Now get yourself to the fair! You have until Sunday, Oct. 24.

Denver, design mecca?

October 17, 2010

Irving Harper's Marshmallow Sofa (1956)

When you think of Denver, Colo., you likely conjure images of cowboys, the Mile High Stadium, Coors beer, and of course the Rocky Mountains. But as the location of one of the world’s best collections of mid-century modern design and decorative art? Hardly.

OK, you know where this is headed. It is indeed! The last time I was in town, my pal Kelley Griffin said that I must, simply must visit “the Kirkland.” And so I did. And I was wowed. Wow! Here’s the little ditty I wrote about it, which appears today as a “Rave” in the Boston Globe Travel section (finally!). 

In Colorado, cutting-edge design on display

Vance Kirkland’s studio remains intact, including the straps he used to suspend himself above his horizontal canvases

DENVER — You might want to wear your shades inside the Kirkland Museum of Fine & Decorative Art. Bright colors, crazy shapes, and offbeat objects — more than 3,300 of them — are packed into every conceivable cranny of the small downtown space. For starters, mid-century modern and Art Deco devotees will want to seek out the shiny chrome 1937 Electrolux vacuum, original-production 1956 “Marshmallow Sofa,” and the 1931 Jazz Bowl by Viktor Schreckengost, the museum’s American Art Deco masterpiece. Decorative objects share space with paintings from 170 Colorado artists of the last century. The star among them is namesake Vance Kirkland (1904-81), a design collector and eccentric painter whose own art incorporated, at times, Surrealism, abstract expressionism, and dots.

The 1931 Jazz Bowl by Viktor Schreckengost

The museum was founded in 2003 by his heir, curator Hugh Grant. The building had been Kirkland’s studio, and his work space remains intact, including the straps he used to suspend himself above his horizontal canvases after he became frail. While Grant started the museum with the modest goal of preserving Kirkland’s legacy and displaying his beloved objects, it has turned into something much bigger: a world-renowned design showcase.

1311 Pearl St., 303-832-8576 , www.kirklandmuseum.org. Closed Monday. Adults $7; children under age 13 not admitted.

Seeing America at World’s Largest Yard Sale

October 5, 2010

This was first published Jan. 17, 2010, in my Boston Globe column “Where they Went.”  Now that the 2010 yard sale has passed, it’s time to make hotel reservations for 2011. Seriously. Do it now. Take it from the Dianes.

Diane Bouvier (left) and Diane Cormier at the giant yard sale

WHO: Diane Bouvier, 50, of Athol, Mass., and Diane Cormier, 51, of Ashburnham, Mass.

WHERE: Tennessee, Kentucky, and Ohio

WHEN: Four days in August

WHY: To tour part of The World’s Longest Yard Sale along 654 miles of US Highway 127 from Alabama to Ohio.

Diane Cormier tries out a really big lawn chair for sale in Ohio

THRILL-SEEKERS: “We both like going to country auctions and poking around in antique stores. It’s the thrill of the treasure hunt,’’ Bouvier said. The two nurses have been friends since working together at a Worcester hospital 15 years ago.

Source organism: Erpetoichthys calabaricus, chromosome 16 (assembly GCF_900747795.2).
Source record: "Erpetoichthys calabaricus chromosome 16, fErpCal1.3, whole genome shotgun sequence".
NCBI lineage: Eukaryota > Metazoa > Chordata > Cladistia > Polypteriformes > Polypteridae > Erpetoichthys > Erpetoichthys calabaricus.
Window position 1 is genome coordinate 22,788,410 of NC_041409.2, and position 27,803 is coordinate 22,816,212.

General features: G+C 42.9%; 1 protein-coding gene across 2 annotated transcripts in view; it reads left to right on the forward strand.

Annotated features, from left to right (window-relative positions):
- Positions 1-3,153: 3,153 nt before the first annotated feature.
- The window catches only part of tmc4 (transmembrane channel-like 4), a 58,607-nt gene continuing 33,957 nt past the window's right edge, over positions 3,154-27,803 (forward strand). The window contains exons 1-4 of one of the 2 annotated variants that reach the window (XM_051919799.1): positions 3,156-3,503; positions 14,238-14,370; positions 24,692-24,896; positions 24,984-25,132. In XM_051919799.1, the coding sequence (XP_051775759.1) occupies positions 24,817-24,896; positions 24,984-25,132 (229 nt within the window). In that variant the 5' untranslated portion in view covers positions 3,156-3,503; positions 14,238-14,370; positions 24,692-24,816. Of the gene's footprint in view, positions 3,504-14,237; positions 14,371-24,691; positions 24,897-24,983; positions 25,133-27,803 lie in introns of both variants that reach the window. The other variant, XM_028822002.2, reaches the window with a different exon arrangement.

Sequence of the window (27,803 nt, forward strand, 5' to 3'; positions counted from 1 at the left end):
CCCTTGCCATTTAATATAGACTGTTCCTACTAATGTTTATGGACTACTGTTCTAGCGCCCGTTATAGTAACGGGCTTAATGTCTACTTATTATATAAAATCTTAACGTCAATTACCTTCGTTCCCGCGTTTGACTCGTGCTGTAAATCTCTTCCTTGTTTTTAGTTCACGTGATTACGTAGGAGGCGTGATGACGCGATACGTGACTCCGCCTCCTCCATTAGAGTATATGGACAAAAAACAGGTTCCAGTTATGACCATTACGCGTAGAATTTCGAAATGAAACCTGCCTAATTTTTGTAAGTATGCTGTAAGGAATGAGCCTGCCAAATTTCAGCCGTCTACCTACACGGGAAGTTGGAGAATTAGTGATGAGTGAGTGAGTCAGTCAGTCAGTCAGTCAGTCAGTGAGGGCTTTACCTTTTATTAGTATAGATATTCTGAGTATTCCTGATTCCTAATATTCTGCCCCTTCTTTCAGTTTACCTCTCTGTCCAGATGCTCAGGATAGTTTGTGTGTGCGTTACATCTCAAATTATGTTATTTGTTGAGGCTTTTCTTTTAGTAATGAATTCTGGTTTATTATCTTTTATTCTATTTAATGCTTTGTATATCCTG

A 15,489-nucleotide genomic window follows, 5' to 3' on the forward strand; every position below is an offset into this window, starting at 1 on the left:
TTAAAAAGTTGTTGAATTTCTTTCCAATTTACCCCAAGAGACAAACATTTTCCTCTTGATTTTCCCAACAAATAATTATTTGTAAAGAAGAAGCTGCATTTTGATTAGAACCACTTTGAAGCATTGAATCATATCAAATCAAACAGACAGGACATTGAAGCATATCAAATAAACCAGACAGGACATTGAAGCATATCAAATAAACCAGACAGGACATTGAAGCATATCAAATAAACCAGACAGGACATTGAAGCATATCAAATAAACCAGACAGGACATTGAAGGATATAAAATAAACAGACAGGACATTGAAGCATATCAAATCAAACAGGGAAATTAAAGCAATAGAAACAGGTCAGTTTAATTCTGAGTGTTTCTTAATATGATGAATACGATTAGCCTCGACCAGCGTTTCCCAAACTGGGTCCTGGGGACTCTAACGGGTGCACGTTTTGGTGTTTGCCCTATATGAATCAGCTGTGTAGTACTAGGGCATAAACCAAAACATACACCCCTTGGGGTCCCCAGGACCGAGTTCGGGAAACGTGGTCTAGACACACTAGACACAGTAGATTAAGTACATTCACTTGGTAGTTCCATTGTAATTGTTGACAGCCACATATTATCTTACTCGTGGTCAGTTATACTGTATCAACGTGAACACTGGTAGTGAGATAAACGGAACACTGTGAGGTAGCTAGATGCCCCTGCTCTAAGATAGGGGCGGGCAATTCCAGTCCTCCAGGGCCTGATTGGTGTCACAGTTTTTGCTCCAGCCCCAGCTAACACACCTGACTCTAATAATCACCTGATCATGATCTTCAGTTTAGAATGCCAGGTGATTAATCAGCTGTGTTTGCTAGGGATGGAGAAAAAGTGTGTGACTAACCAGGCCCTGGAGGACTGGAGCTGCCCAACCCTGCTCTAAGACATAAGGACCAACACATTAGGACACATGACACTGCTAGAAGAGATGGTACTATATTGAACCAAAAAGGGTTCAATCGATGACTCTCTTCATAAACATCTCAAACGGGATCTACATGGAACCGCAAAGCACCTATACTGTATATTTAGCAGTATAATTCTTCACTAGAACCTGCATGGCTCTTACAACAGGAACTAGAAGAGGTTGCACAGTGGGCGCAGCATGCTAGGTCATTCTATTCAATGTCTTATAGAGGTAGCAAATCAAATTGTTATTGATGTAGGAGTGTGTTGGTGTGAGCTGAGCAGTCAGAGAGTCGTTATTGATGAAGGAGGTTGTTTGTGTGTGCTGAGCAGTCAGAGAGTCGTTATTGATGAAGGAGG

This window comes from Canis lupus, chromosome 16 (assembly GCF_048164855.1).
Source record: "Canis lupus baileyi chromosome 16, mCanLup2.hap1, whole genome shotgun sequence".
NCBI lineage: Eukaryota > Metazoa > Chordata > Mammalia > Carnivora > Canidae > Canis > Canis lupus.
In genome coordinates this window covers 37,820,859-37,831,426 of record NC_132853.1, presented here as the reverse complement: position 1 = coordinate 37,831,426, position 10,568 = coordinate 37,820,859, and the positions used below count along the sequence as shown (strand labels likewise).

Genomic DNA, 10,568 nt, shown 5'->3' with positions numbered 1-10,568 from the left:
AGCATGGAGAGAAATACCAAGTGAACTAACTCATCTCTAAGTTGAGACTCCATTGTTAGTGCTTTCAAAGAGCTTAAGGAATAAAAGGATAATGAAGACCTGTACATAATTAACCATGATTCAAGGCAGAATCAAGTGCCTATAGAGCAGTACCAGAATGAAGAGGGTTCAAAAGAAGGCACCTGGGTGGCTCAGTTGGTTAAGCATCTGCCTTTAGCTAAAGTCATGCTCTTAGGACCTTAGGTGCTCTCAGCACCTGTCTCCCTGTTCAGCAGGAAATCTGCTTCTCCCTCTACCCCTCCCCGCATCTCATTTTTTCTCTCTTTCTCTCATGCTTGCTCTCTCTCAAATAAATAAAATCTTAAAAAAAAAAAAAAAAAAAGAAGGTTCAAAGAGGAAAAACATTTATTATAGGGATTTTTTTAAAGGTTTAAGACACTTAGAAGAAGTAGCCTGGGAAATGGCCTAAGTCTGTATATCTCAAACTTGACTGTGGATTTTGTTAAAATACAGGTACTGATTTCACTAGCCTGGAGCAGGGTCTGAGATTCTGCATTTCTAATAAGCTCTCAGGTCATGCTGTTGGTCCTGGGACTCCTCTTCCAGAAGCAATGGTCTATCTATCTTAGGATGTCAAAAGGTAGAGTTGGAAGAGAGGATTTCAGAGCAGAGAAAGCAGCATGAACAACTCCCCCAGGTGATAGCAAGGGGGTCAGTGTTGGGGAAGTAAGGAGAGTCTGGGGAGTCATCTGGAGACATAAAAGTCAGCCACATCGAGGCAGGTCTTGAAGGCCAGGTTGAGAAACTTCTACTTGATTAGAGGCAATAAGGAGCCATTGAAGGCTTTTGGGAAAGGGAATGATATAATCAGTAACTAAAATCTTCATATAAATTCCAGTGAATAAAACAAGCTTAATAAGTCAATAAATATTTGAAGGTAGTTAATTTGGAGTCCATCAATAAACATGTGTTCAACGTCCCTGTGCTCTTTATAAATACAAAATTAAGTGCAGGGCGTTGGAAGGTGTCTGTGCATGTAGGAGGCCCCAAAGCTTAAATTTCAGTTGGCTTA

SHOPPING LIST: “You have to plan ahead to go,’’ she said of the event started by a man in Jamestown, Tenn., in 1987. “Diane figured out the amount of driving it would take each day and looked for the closest hotels. We booked them and the flights in April. We used the sale’s website to get little tips and a feel for what was going on.’’

TRASH TO TREASURES: “Sometimes, fields were set up on both sides with tons of tables, and the whole community was involved, and other times it was personal yard sales along the way,’’ Bouvier said. “There was a huge variety of stuff for sale. It ran the gamut from flea market to high-end dealers.’’

Diane Cormier with popular Southern game of Corn Hole in Kentucky

DOG DAYS: The friends set off from Nashville, cash in hand, in their rented box truck, heading for Crossville, the nearest town on Highway 127. “The traffic picked up heading there, but mostly it was totally spread out. There were license plates from all over.’’ They would typically get out of the car at least 10 times a day, and walked a lot during stops. “It was pretty hot. I liked that people put water out for dogs,’’ she said. “You could really tell that everyone was getting into it. Bargaining was expected, but it was all good-natured. Everyone was having fun.’’

CHECKED ITEMS: On the second day, in Kentucky, both women found things on their lists. “Diane was looking for an old fireplace mantle, the top and the sides. She was also looking for two old cowbells for her camp, and she found those, too. I got a lampshade for an antique lamp I’d been looking for.’’ They were happy with the prices, too.

FRIENDLY FOLKS: “I got a little taste of the culture there,’’ she said. “Southern hospitality holds true. One man pulled us out of the ditch we got the truck stuck in.’’ Other shoppers were friendly and chatty. “At the hotels at breakfast, everyone would ask, ‘Are you yard-salers?’ We met a lot of mothers and daughters.’’

NICEST NICKEL: Bouvier’s “best bargain’’ came on the final day. “For five cents I got a 6-inch ruler stamped with the name of a company – and Route 127. It was the perfect souvenir.’’